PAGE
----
Spurs show fight to keep honeymoon going for Jose

Jose Mourinho got a real taste of the size of the job he faces at Tottenham, and fans a taste of their new manager’s incredible influence, as his side came from 2-0 down to beat Olympiacos 4-2 in north London and reach the last 16 of the Champions League.

Spurs show fight to keep honeymoon going for Jose

Jose Mourinho got a real taste of the size of the job he faces at Tottenham, and fans a taste of their new manager’s incredible influence, as his side came from 2-0 down to beat Olympiacos 4-2 in north London and reach the last 16 of the Champions League.

There have been a lot of headlines since Mourinho was appointed as a replacement for Mauricio Pochettino in north London that he is a man who ‘guarantees trophies’, and in many ways, this game showed exactly why.

Tottenham’s nervous, inconsistent passing in a woeful first half reminded everyone that Pochettino had not been sacked on a whim as they slumped to a 2-0 deficit. But Mourinho’s positive substitutions and half-time talk galvanised a spectacular comeback, inspired by a revitalised Dele Alli, which keeps their Champions League dream alive, having reached the final last time around.

Goals from Alli, Kane (2), and Serge Aurier made it a positive night in the end, but it will not escape the Special One’s attention that the result also means Tottenham have now conceded 35 goals in all competitions this season, including of course the that infamous 7-2 home defeat against Bayern Munich, who comfortably top Group B with Spurs settled in second. His side even shipped two in Saturday’s 3-2 victory at West Ham, which was hailed as a dynamic debut, but should have been a walk in the park after they sailed into a three-goal lead.

Even so, there are already signs that Mourinho is making a difference. Alli, given a standing ovation when substituted, looks back to his best and you would expect the defence to improve over the coming weeks once the manager gets a hold of them.

This was Mourinho’s first home game as Tottenham manager and you have to say it still felt weird — seeing the man so associated with Chelsea standing on north London soil and with fans in the stands wrapped in bizarre scarves which featured a picture of the Portuguese boss and the words ‘the kosher one’.

Who knows what bright spark came up with that, but it wasn’t the only thing which didn’t feel quite right in the early stages.

The first-half performance was just about as bad as you could possibly imagine, comfortably Tottenham’s poorest display of the season alongside Brighton away where they were embarrassed 3-0.

Olympiacos, who went into the game with only one point in the group stage so far, started with a pace and belief that was sorely missing in the home side, who gave the ball away on countless occasions.

There was an early warning when a ferocious shot from Giorgos Masouras forced Paulo Gazzaniga into a fine save — and then, after six minutes, a low left-foot shot from Youssef El Arabi flew into the net from the edge of the area, leaving home fans in disbelief.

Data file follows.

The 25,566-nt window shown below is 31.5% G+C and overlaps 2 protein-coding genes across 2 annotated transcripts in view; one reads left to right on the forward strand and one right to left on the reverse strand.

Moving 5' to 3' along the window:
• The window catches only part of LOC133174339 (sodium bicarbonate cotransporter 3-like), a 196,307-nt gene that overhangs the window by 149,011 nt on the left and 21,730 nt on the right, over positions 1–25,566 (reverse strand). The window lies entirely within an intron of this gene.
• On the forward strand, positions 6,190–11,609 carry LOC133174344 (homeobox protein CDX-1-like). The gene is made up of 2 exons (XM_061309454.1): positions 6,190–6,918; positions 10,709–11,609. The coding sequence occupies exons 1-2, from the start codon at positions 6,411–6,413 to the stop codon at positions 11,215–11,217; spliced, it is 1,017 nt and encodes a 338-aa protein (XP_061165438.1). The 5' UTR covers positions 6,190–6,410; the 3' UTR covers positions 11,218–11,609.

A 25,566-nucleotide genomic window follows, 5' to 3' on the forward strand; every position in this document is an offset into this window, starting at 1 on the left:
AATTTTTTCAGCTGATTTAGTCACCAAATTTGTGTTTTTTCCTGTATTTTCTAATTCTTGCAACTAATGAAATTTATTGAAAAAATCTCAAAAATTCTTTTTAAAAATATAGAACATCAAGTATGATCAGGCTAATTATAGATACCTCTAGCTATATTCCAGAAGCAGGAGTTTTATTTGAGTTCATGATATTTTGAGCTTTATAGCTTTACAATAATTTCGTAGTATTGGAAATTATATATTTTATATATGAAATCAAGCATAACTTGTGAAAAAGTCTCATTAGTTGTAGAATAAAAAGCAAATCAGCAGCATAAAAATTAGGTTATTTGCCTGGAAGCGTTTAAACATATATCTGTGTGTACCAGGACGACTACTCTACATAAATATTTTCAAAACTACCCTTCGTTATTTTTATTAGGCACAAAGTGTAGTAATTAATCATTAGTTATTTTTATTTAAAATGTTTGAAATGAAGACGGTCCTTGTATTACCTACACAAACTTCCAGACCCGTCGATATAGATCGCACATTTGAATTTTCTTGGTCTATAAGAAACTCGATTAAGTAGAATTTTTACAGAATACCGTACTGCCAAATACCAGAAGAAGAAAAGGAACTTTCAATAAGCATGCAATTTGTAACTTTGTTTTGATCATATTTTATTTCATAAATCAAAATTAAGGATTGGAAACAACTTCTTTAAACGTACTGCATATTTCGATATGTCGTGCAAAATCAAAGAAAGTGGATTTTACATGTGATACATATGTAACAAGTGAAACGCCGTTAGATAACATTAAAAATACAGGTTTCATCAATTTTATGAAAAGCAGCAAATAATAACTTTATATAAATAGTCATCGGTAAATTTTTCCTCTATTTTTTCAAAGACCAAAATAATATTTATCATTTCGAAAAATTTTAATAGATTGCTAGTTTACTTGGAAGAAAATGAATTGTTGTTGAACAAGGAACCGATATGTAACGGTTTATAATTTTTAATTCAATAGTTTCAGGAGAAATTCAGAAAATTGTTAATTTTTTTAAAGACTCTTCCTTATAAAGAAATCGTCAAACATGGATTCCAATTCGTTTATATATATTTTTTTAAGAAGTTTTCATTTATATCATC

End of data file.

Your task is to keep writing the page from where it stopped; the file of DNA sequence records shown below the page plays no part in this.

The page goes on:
Things got worse when, from a 19th-minute corner, Ruben Semedo ghosted between three sleepy Spurs defenders to score from close range — with Mourinho throwing his arms into the air in despair.

The Special One is not a man to wait before making a big decision, and he was as brutal as ever when taking off Eric Dier after only 29 minutes and replacing him with Christian Eriksen in a bid to change the game.

There was no real evidence that the tactic had worked until Olympiacos presented Tottenham with a gift of a goal just before the break — defender Meriah making a total hash of a harmless ball into the box, allowing Dele Alli to tap in from close range.

That gave Mourinho something to bite on at half time and it will come as no surprise to anyone who has followed his career that Spurs came out with far greater energy in the second half, quickly equalising when Lucas Moura crossed for Kane to make it 2-2 after 50 minutes.

The goal came as a relief to Tottenham fans, and perhaps the idea that Mourinho could deliver the Champions League in his first season here — “I love the competition as much as everyone in football; not everyone has the privilege of being a Champions League winner,’ he said in his programme notes — is not entirely out of the question.

Tottenham completed their comeback when Aurier drilled home a strong finish at the far post, following fine skill and a clever cross from Alli in the 73rd minute — and it was soon 4-2 when Kane glanced home a header from an Eriksen free kick.

It means Tottenham’s European dream remains intact and Mourinho is still in contention to become the first manager ever to win the Champions League with three different clubs (having already lifted it with Porto and Inter Milan).

There is, however, an awfully long way to go — both on the training field and in the season — if Spurs are to match the ruthlessness winning mentality of their manager.

It will also be interesting to see how far Tottenham fans embrace it. This, in the end, was fun — but you can be pretty certain it won’t be like this every week in future.

Next up for Spurs is a home game against Bournemouth in the Premier League on Saturday, with a trip to Old Trafford four days later — a day when Mourinho will once again be the focus of attention, as he was here.

And that’s just the way he likes it.

Tottenham Hotspur: Gazzaniga 7, Aurier 5, Alderweireld 6, Sanchez 6, Rose 5, Dier 5 (Eriksen 29; 6), Winks 6, Lucas Moura 6 (Sissoko 61; 6), Alli 8 (Ndombele 82; 6), Son 6, Kane 7.

Subs: Vertonghen, Sissoko, Lo Celso, Sessegnon, Austin.

Olympiacos: Jose Sa 6, Elabdellaoui 7, Semedo 7, Meriah 4, Tsimikas 6, Camara 6, Guilherme 6, Bouchalakis 6 (Valbuena 74; 6), Daniel Podence 7 (Randjelovic 79; 5), El Arabi 7, Giorgos Masouras 7.

Subs: Benzia, Guerrero, Allain, Papadopoulos, Torosidi.

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